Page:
Looking back at the 'The Rocket of the Future'
Published time: 15 May, 2007 05:37 Edited time: 15 May, 2007 09:37
Twenty years ago the Soviet Union launched its new reusable Energiya rocket, which was developed as part of the Buran space project – the last great achievement of the Soviet-era Russian space technology.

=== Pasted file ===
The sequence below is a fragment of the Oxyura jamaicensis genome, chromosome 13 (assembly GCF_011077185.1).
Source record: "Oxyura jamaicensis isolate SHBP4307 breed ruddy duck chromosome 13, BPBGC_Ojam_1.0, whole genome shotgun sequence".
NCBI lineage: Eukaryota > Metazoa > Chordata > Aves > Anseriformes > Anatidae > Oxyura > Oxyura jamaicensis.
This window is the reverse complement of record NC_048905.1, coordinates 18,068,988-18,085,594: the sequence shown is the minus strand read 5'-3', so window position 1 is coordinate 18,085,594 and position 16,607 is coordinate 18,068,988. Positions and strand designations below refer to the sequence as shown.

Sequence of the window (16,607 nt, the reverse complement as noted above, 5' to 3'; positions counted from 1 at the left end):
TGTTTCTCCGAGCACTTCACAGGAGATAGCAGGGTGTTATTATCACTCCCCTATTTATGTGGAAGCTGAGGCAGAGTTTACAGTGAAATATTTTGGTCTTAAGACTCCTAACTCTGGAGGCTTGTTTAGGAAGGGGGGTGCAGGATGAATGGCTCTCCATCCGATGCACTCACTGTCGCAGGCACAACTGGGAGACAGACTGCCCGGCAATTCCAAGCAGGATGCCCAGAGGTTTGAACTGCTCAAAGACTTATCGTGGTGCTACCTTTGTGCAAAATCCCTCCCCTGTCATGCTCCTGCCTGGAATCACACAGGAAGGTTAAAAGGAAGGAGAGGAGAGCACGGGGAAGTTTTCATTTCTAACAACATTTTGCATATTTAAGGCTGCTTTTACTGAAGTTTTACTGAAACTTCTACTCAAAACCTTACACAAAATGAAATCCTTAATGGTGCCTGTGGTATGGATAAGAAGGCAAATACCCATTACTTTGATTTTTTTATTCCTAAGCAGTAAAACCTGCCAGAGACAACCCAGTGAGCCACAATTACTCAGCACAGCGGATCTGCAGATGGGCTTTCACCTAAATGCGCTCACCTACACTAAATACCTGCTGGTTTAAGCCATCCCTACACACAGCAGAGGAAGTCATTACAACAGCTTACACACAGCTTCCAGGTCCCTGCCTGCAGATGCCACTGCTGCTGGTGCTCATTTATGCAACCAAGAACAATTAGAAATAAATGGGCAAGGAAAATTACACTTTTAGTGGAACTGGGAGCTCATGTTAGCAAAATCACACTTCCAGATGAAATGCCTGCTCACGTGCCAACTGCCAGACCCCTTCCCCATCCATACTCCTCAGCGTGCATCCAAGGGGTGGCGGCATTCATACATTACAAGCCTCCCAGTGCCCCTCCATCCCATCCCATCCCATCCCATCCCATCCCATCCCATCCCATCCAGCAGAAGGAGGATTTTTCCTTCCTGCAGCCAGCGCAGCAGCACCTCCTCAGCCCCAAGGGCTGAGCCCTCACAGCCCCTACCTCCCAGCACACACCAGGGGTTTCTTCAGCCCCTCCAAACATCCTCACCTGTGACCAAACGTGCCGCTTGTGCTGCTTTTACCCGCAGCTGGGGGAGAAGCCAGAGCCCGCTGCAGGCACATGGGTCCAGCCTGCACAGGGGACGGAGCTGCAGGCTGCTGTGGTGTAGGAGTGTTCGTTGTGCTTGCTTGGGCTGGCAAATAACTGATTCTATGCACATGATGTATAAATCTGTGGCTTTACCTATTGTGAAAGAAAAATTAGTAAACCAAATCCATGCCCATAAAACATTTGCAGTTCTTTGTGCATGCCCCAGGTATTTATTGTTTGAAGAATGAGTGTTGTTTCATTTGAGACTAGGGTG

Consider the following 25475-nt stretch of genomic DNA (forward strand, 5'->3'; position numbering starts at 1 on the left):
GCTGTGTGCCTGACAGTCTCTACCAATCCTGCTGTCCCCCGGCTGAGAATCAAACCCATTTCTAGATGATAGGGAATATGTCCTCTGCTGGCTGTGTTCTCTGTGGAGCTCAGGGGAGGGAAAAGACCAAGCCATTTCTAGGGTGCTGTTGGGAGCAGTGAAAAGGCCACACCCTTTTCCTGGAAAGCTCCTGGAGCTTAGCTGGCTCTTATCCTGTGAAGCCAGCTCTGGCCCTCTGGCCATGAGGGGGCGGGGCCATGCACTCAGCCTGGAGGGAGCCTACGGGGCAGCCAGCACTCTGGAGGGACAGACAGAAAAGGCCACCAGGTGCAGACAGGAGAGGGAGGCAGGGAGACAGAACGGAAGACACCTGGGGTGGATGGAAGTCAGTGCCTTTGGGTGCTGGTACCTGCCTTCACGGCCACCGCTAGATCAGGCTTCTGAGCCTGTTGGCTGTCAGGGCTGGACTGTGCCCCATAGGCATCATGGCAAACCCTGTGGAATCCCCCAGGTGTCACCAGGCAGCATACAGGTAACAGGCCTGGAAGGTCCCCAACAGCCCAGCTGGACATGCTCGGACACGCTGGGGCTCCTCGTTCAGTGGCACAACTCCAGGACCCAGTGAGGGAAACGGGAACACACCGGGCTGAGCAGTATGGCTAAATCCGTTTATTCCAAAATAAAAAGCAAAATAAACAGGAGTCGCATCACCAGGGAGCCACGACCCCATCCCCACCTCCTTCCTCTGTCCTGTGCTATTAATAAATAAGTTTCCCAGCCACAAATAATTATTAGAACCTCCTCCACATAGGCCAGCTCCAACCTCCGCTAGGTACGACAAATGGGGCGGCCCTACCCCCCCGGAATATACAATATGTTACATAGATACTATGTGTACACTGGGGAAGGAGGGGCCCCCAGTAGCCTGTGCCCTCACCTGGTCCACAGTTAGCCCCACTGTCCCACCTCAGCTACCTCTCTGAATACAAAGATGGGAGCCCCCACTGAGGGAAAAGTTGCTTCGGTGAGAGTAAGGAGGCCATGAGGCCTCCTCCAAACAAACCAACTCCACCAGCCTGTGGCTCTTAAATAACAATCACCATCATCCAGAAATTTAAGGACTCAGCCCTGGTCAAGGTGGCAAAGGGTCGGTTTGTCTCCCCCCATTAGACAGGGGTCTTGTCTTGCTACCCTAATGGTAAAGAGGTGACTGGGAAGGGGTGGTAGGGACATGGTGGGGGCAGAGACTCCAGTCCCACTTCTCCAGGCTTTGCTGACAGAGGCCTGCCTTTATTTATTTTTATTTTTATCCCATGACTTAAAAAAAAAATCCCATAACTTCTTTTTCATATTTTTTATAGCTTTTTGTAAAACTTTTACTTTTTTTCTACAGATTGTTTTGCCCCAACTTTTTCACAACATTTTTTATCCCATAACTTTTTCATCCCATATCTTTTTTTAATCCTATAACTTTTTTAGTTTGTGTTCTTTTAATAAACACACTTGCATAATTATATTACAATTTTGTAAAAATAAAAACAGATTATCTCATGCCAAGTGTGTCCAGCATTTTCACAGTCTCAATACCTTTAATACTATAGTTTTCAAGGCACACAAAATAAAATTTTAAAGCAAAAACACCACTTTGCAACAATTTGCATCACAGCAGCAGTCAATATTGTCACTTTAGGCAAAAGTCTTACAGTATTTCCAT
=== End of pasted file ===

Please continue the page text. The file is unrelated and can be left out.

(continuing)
The project had its origins in the mid-seventies when a decision was made to start work on a reusable rocket that could carry increased payloads into space.“The payload can go from something like 100 tons in the first version – there were smaller versions that could be easily used – up to even 200 tons. It was a developable, very good working design using what we would call current technology,” says Jerry Webb, space expert.The Energiya launcher, part of the Energiya/Buran project was developed as a system that would match the capabilities of the U.S. Space Shuttle programme. The loss of the moon race pointed out significant deficiencies in Soviet Union's space technology. The leadership of the country was eager to rectify the situation.The designers were not happy about the project at first as they favoured smaller reusable rockets. The Soviet Union also had no experience producing large solid body rocket boosters.The launch vehicle consisted of a liquid fuel rocket surrounded by four strap-on solid propellant boosters. The payload was attached to the rocket. Also, the boosters used hydrogen as a fuel which led to a much higher performance. “This rocket is not only the largest but also the most modern. It’s been said that this rocket has gone ahead of our life. It’s a rocket of the future,” says Anatoly Safonov, constructor.Energiya rockets broke Earth orbit only twice. The first launch was on May 15, 1987, with a prototype military Polyus spacecraft. The second was the successful Buran orbiter testing exactly six months later. The project was then discontinued due to lack of financing following the collapse of the Soviet Union.Nevertheless, the Energiya rocket is still deemed revolutionary by many space analysts. Its many technical innovations live on, for example as part of the Sea Launch floating cosmodrome project.